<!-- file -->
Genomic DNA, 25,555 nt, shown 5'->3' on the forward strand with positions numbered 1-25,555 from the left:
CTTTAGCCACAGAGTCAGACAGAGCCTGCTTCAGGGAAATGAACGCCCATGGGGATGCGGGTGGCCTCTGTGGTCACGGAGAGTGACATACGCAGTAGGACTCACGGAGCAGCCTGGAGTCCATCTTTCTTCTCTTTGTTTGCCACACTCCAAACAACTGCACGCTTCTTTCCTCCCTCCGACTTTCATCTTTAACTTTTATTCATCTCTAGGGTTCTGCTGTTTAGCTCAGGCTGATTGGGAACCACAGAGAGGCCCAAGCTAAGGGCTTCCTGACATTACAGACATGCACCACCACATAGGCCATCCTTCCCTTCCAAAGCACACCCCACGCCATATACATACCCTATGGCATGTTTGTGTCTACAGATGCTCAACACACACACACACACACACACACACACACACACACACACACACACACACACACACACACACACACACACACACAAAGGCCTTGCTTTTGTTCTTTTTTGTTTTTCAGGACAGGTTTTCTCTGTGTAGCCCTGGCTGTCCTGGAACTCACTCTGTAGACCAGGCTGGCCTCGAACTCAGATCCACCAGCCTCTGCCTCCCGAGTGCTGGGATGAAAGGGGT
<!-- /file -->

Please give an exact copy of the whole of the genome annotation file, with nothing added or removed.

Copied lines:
Genomic DNA, 25,555 nt, shown 5'->3' on the forward strand with positions numbered 1-25,555 from the left:
CTTTAGCCACAGAGTCAGACAGAGCCTGCTTCAGGGAAATGAACGCCCATGGGGATGCGGGTGGCCTCTGTGGTCACGGAGAGTGACATACGCAGTAGGACTCACGGAGCAGCCTGGAGTCCATCTTTCTTCTCTTTGTTTGCCACACTCCAAACAACTGCACGCTTCTTTCCTCCCTCCGACTTTCATCTTTAACTTTTATTCATCTCTAGGGTTCTGCTGTTTAGCTCAGGCTGATTGGGAACCACAGAGAGGCCCAAGCTAAGGGCTTCCTGACATTACAGACATGCACCACCACATAGGCCATCCTTCCCTTCCAAAGCACACCCCACGCCATATACATACCCTATGGCATGTTTGTGTCTACAGATGCTCAACACACACACACACACACACACACACACACACACACACACACACACACACACACACACACACACACACACACACAAAGGCCTTGCTTTTGTTCTTTTTTGTTTTTCAGGACAGGTTTTCTCTGTGTAGCCCTGGCTGTCCTGGAACTCACTCTGTAGACCAGGCTGGCCTCGAACTCAGATCCACCAGCCTCTGCCTCCCGAGTGCTGGGATGAAAGGGGT